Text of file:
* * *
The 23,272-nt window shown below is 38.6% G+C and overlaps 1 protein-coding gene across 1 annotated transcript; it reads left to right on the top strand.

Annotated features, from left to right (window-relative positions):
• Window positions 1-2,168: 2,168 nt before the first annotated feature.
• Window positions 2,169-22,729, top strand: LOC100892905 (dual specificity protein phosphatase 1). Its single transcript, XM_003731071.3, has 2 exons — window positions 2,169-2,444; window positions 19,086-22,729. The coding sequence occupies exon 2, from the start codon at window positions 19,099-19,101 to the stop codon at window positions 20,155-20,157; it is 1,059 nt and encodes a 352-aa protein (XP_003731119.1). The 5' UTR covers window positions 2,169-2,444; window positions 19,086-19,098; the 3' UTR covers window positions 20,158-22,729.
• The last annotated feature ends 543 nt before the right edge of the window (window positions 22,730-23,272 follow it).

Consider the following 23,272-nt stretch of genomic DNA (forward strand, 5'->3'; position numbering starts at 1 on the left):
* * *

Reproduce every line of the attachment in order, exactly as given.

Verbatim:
The 23,272-nt window shown below is 38.6% G+C and overlaps 1 protein-coding gene across 1 annotated transcript; it reads left to right on the top strand.

Annotated features, from left to right (window-relative positions):
• Window positions 1-2,168: 2,168 nt before the first annotated feature.
• Window positions 2,169-22,729, top strand: LOC100892905 (dual specificity protein phosphatase 1). Its single transcript, XM_003731071.3, has 2 exons — window positions 2,169-2,444; window positions 19,086-22,729. The coding sequence occupies exon 2, from the start codon at window positions 19,099-19,101 to the stop codon at window positions 20,155-20,157; it is 1,059 nt and encodes a 352-aa protein (XP_003731119.1). The 5' UTR covers window positions 2,169-2,444; window positions 19,086-19,098; the 3' UTR covers window positions 20,158-22,729.
• The last annotated feature ends 543 nt before the right edge of the window (window positions 22,730-23,272 follow it).

Consider the following 23,272-nt stretch of genomic DNA (forward strand, 5'->3'; position numbering starts at 1 on the left):